The Federal Reserve raised its benchmark interest rate by 25 basis points. The effective rate will evolve in a corridor between 2% and 2.25%. The dots graph reflecting monetary policy committee members’ expectations suggests 3 rate increases in 2019, 1 in 2020 and none in 2021. As pointed by Philippe Waechter from Natixis IM, this profile, for 2019 and 2020, is unchanged from last June forecasts.
The introduction of 2021, an additional year, nevertheless shows the end of the monetary tightening. It is set a final point to hardening with a slightly higher interest rate than long-term anticipation. The Fed’s rate would then evolve in a corridor ranging from 3.25% to 3.5% against a long-term equilibrium rate of 3%. The Fed needs to move above the latter to be restrictive and avoid the formation of imbalances that could harm the economy.
Furthermore, Waechter notes that the press release is identical for the most part to that of June (see here the comparison).
The changing part is important, however, since the Fed no longer refers to the accommodative nature of its monetary policy. It is now close to neutrality.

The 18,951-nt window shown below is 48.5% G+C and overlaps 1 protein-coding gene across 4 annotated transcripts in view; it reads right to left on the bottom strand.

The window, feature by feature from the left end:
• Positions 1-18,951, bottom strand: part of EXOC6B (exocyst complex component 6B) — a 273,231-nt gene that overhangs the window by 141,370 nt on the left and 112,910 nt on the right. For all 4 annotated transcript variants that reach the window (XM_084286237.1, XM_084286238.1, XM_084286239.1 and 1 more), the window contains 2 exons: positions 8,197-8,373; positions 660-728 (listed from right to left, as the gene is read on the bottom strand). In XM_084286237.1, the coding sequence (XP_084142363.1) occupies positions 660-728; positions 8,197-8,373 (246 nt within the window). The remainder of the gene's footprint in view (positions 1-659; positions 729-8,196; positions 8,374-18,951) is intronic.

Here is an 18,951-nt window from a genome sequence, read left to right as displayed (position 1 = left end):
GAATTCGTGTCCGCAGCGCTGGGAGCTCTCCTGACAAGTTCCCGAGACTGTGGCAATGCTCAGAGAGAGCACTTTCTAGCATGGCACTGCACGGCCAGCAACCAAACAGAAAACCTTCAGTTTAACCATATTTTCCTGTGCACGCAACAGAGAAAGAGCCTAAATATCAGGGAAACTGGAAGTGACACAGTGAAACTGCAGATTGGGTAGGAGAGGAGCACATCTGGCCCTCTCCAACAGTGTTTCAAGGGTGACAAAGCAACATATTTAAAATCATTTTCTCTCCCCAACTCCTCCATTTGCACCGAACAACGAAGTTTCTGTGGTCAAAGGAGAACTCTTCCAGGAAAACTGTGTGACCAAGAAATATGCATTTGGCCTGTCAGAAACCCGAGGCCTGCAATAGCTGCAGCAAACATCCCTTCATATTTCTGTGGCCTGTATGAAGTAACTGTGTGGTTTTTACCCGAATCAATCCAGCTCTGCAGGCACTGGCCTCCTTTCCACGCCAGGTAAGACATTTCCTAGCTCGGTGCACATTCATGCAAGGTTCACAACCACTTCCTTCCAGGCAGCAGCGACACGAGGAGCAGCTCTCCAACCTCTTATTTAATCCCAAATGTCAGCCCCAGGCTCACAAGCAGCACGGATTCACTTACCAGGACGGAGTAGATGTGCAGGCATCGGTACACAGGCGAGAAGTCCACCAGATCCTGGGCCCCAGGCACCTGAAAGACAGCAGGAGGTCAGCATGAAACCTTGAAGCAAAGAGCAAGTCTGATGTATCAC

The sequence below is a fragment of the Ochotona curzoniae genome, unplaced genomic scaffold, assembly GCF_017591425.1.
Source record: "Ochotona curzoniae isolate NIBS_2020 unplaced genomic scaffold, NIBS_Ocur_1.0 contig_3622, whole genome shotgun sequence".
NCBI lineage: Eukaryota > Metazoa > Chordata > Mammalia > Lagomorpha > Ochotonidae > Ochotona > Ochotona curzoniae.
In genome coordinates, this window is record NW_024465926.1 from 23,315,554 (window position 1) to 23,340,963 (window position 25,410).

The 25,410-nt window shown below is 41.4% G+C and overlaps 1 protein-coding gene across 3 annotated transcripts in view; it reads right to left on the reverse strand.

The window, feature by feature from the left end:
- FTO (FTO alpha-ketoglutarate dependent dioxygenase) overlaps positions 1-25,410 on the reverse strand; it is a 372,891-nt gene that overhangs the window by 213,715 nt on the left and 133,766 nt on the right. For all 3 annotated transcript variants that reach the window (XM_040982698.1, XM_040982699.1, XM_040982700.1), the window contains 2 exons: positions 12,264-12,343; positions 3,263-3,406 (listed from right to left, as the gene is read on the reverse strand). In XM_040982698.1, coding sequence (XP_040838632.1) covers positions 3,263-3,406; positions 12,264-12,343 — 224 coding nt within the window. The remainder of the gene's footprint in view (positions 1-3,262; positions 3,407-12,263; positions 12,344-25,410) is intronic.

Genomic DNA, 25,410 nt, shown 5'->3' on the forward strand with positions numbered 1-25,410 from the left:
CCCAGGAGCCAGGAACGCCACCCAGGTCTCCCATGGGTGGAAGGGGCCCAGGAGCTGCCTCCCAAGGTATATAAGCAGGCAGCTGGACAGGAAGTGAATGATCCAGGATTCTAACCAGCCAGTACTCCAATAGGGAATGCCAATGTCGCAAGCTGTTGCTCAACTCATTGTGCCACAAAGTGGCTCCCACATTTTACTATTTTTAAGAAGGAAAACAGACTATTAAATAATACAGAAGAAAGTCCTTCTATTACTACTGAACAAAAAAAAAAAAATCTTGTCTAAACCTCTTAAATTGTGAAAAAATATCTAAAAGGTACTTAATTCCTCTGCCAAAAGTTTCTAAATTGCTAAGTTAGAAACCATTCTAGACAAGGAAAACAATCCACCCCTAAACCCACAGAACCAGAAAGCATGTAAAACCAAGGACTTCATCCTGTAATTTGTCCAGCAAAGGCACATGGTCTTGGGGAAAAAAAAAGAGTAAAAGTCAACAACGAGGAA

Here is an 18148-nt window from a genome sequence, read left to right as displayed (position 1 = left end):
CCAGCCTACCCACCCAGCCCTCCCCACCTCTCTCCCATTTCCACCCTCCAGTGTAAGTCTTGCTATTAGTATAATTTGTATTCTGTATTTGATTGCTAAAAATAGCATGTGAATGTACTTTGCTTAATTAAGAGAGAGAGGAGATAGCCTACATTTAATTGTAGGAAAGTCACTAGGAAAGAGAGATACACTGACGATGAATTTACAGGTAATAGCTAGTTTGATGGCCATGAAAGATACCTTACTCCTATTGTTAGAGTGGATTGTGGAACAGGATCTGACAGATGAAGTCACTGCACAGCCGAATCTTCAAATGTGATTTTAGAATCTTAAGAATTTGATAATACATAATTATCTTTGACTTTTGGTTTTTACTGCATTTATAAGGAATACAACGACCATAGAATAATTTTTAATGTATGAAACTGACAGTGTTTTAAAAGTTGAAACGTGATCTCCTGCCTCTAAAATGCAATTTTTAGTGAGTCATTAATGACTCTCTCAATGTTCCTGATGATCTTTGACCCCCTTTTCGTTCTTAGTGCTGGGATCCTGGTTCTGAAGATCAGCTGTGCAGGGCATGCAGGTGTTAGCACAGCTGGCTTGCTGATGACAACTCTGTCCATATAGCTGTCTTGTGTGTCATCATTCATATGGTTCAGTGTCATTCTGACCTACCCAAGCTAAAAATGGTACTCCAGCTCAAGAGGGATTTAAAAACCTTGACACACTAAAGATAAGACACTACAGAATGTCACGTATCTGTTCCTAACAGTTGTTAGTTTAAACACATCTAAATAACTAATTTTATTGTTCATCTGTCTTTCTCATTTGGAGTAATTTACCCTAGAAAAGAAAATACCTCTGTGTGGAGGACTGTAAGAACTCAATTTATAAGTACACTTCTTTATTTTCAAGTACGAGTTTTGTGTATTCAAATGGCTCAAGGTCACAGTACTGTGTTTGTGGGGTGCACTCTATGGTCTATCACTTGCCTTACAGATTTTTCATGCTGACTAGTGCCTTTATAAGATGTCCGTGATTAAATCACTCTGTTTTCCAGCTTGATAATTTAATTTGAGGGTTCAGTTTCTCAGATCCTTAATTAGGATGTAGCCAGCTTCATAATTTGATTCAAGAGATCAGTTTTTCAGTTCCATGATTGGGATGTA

The point to emphasize and defended by Jerome Powell during the press conference is the need to accentuate the monetary constraint. He does not believe that the current fiscal policy defined by the White House is sustainable. He thinks that it will generate imbalances if it is not offset by a more restrictive monetary policy. The Fed does not want investors to think it could tolerate a little more inflation. This communication was necessary to weigh on the long part of the curve. The 10-year rate has come down on the Fed announcement.
The FOMC prefers to act in a way that does not allow these imbalances to develop even though this may affect negatively the profile of the activity. The correction of imbalances is always long and expensive so as not to let them develop. The chief economist Waechter explains:
The current policy mix is not sustainable in an economy close to full employment. Monetary policy must do the adjustment to avoid excessive tensions. So there is no real surprise in tonight’s announcement.
*Image: Federal Reserve